Yesterday was the 75th anniversary of the Hindenburg disaster. Herbert Morrison was the radio reporter at the scene of the accident, the person who described the tragedy as it unfolded.
Morrison's emotional description of events impressed me as a child, perhaps it even haunted me me a little. The horror in his voice, the incredulity. Thinking back on Morrison's reporting of the tragedy, yesterday and today, I'm struck by the fact that I have -- well, had -- no knowledge of what happened to him afterward. I needed to remedy that so today I'm dedicating this blog post to the late Herbert Morrison.
One for the record books
There's a lot I didn't know about radio reporting back in the day. Everything had to be live so the very existence of Morrison's recording is somewhat unusual. In fact, when portions of Morrison's description of the disaster were "rebroadcast nationally by the NBC Radio network the next day ... it was the first time recordings of a news event were ever broadcast, and also the first coast-to-coast radio broadcast. (Wikipedia, Herbert Morrison)"
Morrison's life before and after the tragedy
Before his historic reporting of the Hindenburg tragedy, he was an announcer for musical programs for WLS Radio and he had recently reported on several floods. A year later he left WLS "to work for the Mutual Broadcasting System and that network's New York flagship station, WOR.
Morrison served in the United States Army Air Forces during World War II, and later became the first news director at WTAE-TV in Pittsburgh, Pennsylvania. In the 1975 motion picture The Hindenburg, Herbert Morrison was employed as a technical adviser. He was portrayed by actor Greg Mullavy in the movie, but his recording was used in the film. He was also sent across the country by Universal Studios to promote the film.Morrison's audio recording of the Hindenburg tragedy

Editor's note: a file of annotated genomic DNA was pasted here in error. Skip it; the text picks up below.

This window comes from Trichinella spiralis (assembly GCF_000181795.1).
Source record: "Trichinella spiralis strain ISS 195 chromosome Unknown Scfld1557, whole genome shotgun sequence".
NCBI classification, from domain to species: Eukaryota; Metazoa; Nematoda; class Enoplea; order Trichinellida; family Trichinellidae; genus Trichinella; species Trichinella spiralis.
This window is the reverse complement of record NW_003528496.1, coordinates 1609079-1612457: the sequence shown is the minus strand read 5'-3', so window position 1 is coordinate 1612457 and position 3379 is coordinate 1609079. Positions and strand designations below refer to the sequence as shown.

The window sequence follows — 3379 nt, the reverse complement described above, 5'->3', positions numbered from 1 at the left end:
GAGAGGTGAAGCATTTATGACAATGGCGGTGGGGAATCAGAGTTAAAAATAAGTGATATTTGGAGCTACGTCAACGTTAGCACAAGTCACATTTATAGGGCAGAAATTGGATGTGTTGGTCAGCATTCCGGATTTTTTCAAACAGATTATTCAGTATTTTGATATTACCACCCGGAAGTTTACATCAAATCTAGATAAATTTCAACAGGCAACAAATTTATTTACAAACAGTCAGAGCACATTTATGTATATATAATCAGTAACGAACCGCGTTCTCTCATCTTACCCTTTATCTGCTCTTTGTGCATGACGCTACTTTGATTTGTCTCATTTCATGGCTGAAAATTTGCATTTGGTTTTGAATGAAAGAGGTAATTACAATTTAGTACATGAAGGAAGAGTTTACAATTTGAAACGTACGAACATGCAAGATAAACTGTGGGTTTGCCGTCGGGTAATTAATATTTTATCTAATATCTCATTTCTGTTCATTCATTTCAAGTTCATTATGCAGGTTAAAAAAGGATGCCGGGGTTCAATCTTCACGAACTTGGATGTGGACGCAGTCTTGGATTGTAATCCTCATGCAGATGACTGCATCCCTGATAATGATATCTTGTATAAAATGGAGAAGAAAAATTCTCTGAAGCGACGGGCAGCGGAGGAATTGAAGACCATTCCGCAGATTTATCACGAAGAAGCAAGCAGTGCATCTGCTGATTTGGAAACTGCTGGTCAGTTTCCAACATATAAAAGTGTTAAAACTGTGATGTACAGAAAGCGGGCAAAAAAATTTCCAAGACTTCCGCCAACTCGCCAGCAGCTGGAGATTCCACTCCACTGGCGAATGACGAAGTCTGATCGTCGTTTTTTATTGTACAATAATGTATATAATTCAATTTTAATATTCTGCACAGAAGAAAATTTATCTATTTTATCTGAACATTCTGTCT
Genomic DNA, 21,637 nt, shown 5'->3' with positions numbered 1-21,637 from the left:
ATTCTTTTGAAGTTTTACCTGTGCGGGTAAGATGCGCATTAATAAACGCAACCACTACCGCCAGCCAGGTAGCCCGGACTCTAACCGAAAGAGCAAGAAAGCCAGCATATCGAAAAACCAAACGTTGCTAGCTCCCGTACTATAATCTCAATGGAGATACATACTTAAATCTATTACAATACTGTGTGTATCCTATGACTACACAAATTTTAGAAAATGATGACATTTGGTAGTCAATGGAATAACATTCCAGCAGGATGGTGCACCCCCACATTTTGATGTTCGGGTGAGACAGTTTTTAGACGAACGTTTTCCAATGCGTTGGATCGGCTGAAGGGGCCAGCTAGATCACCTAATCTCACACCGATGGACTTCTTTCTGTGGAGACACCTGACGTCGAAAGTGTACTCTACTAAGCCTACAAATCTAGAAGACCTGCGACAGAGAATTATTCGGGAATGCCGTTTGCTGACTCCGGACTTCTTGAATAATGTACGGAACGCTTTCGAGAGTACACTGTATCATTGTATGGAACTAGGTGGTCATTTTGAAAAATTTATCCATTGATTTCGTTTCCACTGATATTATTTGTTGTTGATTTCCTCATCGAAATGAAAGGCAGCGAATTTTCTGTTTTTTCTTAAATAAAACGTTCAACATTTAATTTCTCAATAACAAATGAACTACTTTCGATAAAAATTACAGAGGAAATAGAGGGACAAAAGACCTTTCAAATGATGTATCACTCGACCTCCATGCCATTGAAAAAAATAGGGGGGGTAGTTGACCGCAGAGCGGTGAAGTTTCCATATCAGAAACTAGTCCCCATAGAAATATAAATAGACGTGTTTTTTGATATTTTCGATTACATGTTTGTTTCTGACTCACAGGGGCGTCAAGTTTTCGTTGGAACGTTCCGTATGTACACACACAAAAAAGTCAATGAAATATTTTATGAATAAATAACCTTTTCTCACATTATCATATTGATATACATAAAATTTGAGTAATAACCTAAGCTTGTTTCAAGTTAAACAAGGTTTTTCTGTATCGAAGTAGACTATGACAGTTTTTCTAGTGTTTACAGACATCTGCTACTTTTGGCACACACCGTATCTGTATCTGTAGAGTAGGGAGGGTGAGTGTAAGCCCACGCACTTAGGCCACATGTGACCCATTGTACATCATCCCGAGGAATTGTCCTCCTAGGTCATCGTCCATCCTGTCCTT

- Wikipedia, Herbert Morrison
Here is a transcription of Morrison's audio recording of the tragedy, courtesy of Morrison's page on Wikipedia.
It's practically standing still now. They've dropped ropes out of the nose of the ship, and they've been taken a hold of down on the field by a number of men. It's starting to rain again; it's—the rain had slacked up a little bit. The back motors of the ship are just holding it just, just enough to keep it from — It burst into flames! It burst into flames, and it's falling, it's crashing! Watch it! Watch it, folks! Get out of the way! Get out of the way! Get this, Charlie! Get this, Charlie! It's fire—and it's crashing! It's crashing terrible! Oh, my, get out of the way, please! It's burning and bursting into flames, and the—and it's falling on the mooring-mast and all the folks agree that this is terrible, this is the worst of the worst catastrophes in the world. [Indeciperable word(s)] It's–it's–it's the flames, [indecipherable, possibly the word "climbing"] oh, four- or five-hundred feet into the sky and it ... it's a terrific crash, ladies and gentlemen. It's smoke, and it's flames now ... and the frame is crashing to the ground, not quite to the mooring-mast. Oh, the humanity and all the passengers screaming around here. I told you, I can't even talk to people whose friends are on there. Ah! It's–it's–it's–it's ... o–ohhh! I–I can't talk, ladies and gentlemen. Honest, it's just laying there, a mass of smoking wreckage. Ah! And everybody can hardly breathe and talk, and the screaming. Lady, I–I'm sorry. Honest: I–I can hardly breathe. I–I'm going to step inside where I cannot see it. Charlie, that's terrible. Ah, ah—I can't. I, listen, folks, I–I'm gonna have to stop for a minute because I've lost my voice. This is the worst thing I've ever witnessed.Here is Morrison's audio file overlaid on newsreel footage taken at the same time.
Apparently the original recording distorted Morrison's speech -- it ran about 3% too fast. I believe the file I've embedded, above, has been corrected for this. To see your yourself, you can compare this version with the version embedded in the Wikipedia article on Morrison.
In putting together this post I've drawn heavily from the Wikipedia article on Herbert Morrison, but I've only touched on a fraction of the material included there. It's well worth the read.